Enríquez's pursuit of the local and the traditional reaches into every aspect of his kefir production. As water quality is crucial for the water kefir, Enríquez uses well water—“I like to think my water is untouched,” he says. But he also began taking courses with a well-known Argentine ceramicist, learning how to make natural ceramic water filters (which he also sells) that drip one liter of water per hour “cleaning the water as the earth does. It's a slow filtration, but the water picks up the minerals in the clay of the filter, and the minerals are very good for the yeast in the kefir,” Enríquez points out.
Lest you forget, baking ceramic objects requires a kiln—so Enríquez built one for himself, from scratch. The kiln now sits in the grassy space beside the community garden, just a few feet, through a canopy of weeping willow trees, from the long stretch of sandy river bank. While a part of the required water is slow-filtered, the rest is purified by the same reverse osmosis filtration system Enríquez used for his beer. The 130-gallon brewing system, which Enríquez transported back with him from Córdoba, is set up in a building that's a 30-minute bike ride away from his house.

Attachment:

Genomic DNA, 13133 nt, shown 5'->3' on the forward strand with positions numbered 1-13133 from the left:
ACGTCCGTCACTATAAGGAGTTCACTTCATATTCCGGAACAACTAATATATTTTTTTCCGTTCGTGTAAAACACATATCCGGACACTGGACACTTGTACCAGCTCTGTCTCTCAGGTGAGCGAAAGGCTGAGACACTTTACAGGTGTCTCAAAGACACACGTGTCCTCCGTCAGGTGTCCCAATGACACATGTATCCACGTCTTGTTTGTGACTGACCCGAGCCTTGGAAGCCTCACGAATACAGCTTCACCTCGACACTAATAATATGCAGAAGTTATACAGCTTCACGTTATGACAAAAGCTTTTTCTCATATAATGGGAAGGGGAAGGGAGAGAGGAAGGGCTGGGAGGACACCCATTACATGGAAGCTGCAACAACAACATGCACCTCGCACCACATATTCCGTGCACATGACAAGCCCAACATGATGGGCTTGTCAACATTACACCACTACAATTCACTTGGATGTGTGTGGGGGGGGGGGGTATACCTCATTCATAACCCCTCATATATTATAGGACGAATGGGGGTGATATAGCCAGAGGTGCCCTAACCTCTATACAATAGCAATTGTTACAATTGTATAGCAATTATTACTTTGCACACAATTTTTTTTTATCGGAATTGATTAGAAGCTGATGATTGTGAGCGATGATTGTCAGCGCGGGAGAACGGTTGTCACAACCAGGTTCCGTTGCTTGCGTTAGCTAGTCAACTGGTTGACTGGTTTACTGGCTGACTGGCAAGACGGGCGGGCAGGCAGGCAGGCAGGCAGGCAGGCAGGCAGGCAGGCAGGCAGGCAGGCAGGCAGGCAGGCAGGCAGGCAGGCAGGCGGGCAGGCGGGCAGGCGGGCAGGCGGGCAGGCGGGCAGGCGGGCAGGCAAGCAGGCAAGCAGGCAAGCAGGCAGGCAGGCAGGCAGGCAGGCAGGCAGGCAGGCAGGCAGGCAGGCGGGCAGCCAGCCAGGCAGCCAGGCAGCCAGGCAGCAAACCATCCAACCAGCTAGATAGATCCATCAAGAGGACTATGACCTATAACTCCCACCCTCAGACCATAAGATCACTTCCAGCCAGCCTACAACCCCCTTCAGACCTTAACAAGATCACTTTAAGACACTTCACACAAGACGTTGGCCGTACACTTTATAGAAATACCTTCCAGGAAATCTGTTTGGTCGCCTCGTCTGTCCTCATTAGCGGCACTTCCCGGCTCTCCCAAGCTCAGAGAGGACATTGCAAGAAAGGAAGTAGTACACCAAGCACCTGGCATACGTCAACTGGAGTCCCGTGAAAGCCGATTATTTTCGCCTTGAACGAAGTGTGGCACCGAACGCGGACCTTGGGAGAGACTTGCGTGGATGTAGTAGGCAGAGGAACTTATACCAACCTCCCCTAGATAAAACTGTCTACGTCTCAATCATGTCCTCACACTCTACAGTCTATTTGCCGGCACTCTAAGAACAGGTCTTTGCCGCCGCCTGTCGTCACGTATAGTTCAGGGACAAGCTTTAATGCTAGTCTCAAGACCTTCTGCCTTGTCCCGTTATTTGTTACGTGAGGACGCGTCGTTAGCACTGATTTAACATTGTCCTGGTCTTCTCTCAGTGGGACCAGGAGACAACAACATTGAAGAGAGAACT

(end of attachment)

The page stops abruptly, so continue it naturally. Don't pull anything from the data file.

So far, Dalú has been sold via word of mouth, but the brewing equipment sits ready to fulfill the orders that Enríquez was on the verge of taking from health food stores and craft beer bars (to be available on tap) he had been talking with before Argentina's quarantine began in mid-March. In the meantime, Enríquez continues to experiment and perfect his water kefir flavor recipes in small batches at home. “I want to offer something that makes people not only happy but also healthy.”
All photos by Guadalupe Orfila.